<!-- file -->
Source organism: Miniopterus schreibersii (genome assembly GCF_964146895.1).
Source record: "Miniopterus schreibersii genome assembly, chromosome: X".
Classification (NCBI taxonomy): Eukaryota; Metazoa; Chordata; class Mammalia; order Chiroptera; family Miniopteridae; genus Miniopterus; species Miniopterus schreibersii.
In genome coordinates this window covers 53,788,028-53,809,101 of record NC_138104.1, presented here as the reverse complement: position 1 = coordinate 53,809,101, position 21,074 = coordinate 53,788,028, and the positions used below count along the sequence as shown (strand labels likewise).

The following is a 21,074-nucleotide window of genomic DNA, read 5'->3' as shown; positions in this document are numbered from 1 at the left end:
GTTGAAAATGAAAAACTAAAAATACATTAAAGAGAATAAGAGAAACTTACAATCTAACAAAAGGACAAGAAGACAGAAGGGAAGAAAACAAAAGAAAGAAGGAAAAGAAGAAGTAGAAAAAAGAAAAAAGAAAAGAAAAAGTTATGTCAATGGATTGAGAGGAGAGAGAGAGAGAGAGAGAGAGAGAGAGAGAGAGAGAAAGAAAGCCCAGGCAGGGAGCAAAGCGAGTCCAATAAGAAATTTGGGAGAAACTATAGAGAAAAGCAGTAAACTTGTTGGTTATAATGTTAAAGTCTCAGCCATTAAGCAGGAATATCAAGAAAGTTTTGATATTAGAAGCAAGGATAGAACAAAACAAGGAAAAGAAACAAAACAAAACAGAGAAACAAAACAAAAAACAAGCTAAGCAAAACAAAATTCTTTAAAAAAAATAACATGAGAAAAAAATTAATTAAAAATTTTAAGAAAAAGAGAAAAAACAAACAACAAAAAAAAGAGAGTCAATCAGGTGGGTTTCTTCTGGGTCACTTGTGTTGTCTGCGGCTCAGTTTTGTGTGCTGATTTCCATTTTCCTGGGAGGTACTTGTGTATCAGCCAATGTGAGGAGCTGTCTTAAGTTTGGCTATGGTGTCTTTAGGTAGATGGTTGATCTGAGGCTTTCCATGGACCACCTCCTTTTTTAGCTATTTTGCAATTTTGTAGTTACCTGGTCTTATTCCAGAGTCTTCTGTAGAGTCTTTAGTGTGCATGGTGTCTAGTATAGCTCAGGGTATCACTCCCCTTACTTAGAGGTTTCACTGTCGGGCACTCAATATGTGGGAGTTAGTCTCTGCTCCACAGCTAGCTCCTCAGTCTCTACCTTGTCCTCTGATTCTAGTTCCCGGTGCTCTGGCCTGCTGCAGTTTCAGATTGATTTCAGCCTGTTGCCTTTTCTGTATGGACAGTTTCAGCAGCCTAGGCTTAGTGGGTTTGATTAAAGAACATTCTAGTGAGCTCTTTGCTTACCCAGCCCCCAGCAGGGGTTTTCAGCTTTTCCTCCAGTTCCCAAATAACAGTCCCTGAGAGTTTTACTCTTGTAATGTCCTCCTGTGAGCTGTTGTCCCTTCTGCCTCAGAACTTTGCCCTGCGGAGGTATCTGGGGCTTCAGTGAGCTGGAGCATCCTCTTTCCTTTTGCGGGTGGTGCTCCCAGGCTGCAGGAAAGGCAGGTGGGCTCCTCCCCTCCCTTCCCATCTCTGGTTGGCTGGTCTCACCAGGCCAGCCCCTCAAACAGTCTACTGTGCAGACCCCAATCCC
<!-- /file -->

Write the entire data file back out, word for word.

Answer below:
Source organism: Miniopterus schreibersii (genome assembly GCF_964146895.1).
Source record: "Miniopterus schreibersii genome assembly, chromosome: X".
Classification (NCBI taxonomy): Eukaryota; Metazoa; Chordata; class Mammalia; order Chiroptera; family Miniopteridae; genus Miniopterus; species Miniopterus schreibersii.
In genome coordinates this window covers 53,788,028-53,809,101 of record NC_138104.1, presented here as the reverse complement: position 1 = coordinate 53,809,101, position 21,074 = coordinate 53,788,028, and the positions used below count along the sequence as shown (strand labels likewise).

The following is a 21,074-nucleotide window of genomic DNA, read 5'->3' as shown; positions in this document are numbered from 1 at the left end:
GTTGAAAATGAAAAACTAAAAATACATTAAAGAGAATAAGAGAAACTTACAATCTAACAAAAGGACAAGAAGACAGAAGGGAAGAAAACAAAAGAAAGAAGGAAAAGAAGAAGTAGAAAAAAGAAAAAAGAAAAGAAAAAGTTATGTCAATGGATTGAGAGGAGAGAGAGAGAGAGAGAGAGAGAGAGAGAGAGAGAGAAAGAAAGCCCAGGCAGGGAGCAAAGCGAGTCCAATAAGAAATTTGGGAGAAACTATAGAGAAAAGCAGTAAACTTGTTGGTTATAATGTTAAAGTCTCAGCCATTAAGCAGGAATATCAAGAAAGTTTTGATATTAGAAGCAAGGATAGAACAAAACAAGGAAAAGAAACAAAACAAAACAGAGAAACAAAACAAAAAACAAGCTAAGCAAAACAAAATTCTTTAAAAAAAATAACATGAGAAAAAAATTAATTAAAAATTTTAAGAAAAAGAGAAAAAACAAACAACAAAAAAAAGAGAGTCAATCAGGTGGGTTTCTTCTGGGTCACTTGTGTTGTCTGCGGCTCAGTTTTGTGTGCTGATTTCCATTTTCCTGGGAGGTACTTGTGTATCAGCCAATGTGAGGAGCTGTCTTAAGTTTGGCTATGGTGTCTTTAGGTAGATGGTTGATCTGAGGCTTTCCATGGACCACCTCCTTTTTTAGCTATTTTGCAATTTTGTAGTTACCTGGTCTTATTCCAGAGTCTTCTGTAGAGTCTTTAGTGTGCATGGTGTCTAGTATAGCTCAGGGTATCACTCCCCTTACTTAGAGGTTTCACTGTCGGGCACTCAATATGTGGGAGTTAGTCTCTGCTCCACAGCTAGCTCCTCAGTCTCTACCTTGTCCTCTGATTCTAGTTCCCGGTGCTCTGGCCTGCTGCAGTTTCAGATTGATTTCAGCCTGTTGCCTTTTCTGTATGGACAGTTTCAGCAGCCTAGGCTTAGTGGGTTTGATTAAAGAACATTCTAGTGAGCTCTTTGCTTACCCAGCCCCCAGCAGGGGTTTTCAGCTTTTCCTCCAGTTCCCAAATAACAGTCCCTGAGAGTTTTACTCTTGTAATGTCCTCCTGTGAGCTGTTGTCCCTTCTGCCTCAGAACTTTGCCCTGCGGAGGTATCTGGGGCTTCAGTGAGCTGGAGCATCCTCTTTCCTTTTGCGGGTGGTGCTCCCAGGCTGCAGGAAAGGCAGGTGGGCTCCTCCCCTCCCTTCCCATCTCTGGTTGGCTGGTCTCACCAGGCCAGCCCCTCAAACAGTCTACTGTGCAGACCCCAATCCC